After a few sessions with Bragi’s tracking, I decided that any allure of The Dash Pro as an exclusive fitness tracking device is short selling the overall package Bragi is offering. While the fitness sessions were functional, tracking the usual categories like calories, distance, steps, speed, duration, and heart rate across running, cycling, and swimming workouts (The Dash Pro is waterproof up to three feet deep), the ultimate “review” tab of the app never felt particularly insightful into my fitness history.
The screens simply display the accumulated information of a workout with a descriptor like “Lunch Run” or “Evening Cycle.” Apple does pretty much the same thing with Workouts in the Activity app, so while Bragi’s solution might not be better or worse, it’s not unique enough to justify it as a complimentary experience if you’re already following your fitness data elsewhere.
If you aren’t, then the Bragi app should be a decent home for you to revisit your stats, just be aware that The Dash Pro isn’t the most reliable source of information when it comes to some statistics, specifically heart rate. During multiple running workouts I performed, my heart rate ranged from mildly off track in comparison to my Apple Watch (by about 5-10 beats per minute) to downright wrong (measuring ~75 bpm as I came out of a run, with a real rate of ~165 bpm). Bragi’s app landed near my Apple Watch’s average bpm once the workouts were complete, but live tracking during a run never appeared accurate.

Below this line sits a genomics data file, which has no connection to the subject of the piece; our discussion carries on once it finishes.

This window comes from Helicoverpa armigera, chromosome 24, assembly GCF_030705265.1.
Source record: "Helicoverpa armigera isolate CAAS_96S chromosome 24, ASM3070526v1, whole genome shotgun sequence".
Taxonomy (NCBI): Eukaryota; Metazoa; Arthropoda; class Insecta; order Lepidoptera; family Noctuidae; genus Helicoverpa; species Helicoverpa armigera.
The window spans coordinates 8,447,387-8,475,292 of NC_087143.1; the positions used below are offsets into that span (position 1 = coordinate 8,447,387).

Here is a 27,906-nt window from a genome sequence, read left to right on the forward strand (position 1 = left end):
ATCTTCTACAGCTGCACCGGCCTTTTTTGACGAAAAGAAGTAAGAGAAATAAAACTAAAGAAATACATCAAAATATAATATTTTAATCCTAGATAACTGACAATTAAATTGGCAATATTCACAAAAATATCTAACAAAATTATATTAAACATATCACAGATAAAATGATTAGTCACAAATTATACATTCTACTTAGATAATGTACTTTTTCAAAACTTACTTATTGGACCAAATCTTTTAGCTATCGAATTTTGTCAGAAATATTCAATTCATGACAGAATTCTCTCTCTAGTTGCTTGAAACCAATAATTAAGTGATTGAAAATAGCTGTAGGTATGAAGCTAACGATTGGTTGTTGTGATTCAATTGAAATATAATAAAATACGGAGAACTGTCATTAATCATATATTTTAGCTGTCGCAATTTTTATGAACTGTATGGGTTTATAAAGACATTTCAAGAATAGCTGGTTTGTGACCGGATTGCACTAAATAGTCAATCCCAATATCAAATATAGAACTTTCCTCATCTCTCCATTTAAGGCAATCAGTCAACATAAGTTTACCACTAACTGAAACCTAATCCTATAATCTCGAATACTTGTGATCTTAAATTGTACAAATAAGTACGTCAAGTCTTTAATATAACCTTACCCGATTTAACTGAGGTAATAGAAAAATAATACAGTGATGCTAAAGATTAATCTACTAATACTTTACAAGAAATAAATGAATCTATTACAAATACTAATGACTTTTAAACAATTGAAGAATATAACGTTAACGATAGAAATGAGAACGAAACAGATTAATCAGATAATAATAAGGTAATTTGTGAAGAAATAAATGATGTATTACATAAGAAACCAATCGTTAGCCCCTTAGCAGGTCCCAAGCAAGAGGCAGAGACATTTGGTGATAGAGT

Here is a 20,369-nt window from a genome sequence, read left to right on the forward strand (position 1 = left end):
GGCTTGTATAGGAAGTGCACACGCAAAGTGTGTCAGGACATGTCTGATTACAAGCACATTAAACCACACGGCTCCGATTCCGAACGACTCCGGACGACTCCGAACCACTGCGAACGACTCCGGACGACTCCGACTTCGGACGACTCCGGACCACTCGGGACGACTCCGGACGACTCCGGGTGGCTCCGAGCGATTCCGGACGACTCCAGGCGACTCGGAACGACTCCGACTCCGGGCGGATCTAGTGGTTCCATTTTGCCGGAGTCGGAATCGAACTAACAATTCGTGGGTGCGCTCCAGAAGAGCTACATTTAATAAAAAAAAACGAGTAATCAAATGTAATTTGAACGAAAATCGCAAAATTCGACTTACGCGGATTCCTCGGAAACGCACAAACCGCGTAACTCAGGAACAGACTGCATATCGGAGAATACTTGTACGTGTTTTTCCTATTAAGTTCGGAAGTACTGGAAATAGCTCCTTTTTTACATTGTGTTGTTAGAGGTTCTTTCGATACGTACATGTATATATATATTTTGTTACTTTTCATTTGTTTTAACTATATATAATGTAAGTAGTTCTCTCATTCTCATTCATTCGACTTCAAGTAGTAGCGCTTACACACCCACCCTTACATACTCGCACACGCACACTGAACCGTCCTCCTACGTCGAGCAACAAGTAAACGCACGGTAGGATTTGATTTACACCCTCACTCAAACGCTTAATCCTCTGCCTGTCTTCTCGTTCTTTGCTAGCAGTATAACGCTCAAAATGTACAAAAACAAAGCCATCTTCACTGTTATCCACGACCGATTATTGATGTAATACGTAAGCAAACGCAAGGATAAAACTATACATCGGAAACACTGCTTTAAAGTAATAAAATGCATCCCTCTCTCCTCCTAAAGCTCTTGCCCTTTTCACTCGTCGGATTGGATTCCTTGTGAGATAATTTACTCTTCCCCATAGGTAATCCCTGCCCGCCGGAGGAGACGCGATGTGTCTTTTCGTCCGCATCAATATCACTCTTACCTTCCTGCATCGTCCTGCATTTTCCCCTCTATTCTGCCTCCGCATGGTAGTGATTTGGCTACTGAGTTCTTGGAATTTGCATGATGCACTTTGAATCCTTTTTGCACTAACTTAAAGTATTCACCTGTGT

If you do end up using The Dash Pro as a main workout companion, you’ll never have to worry about battery life. Bragi promises five hours of battery on one charge of The Dash Pro, with the charging case refueling the earphones up to five times on one charge of its own, and my usage found that to be accurate. On the downside, checking the battery life of The Dash Pro (shaking them to reveal a color battery level) and the charging case (plugging it into a power source through the micro-USB to USB cable to read the LED battery level) is not nearly as definitive as competitor earphones, especially without any app or widget functionality that could give a clearer percentage of battery for the devices.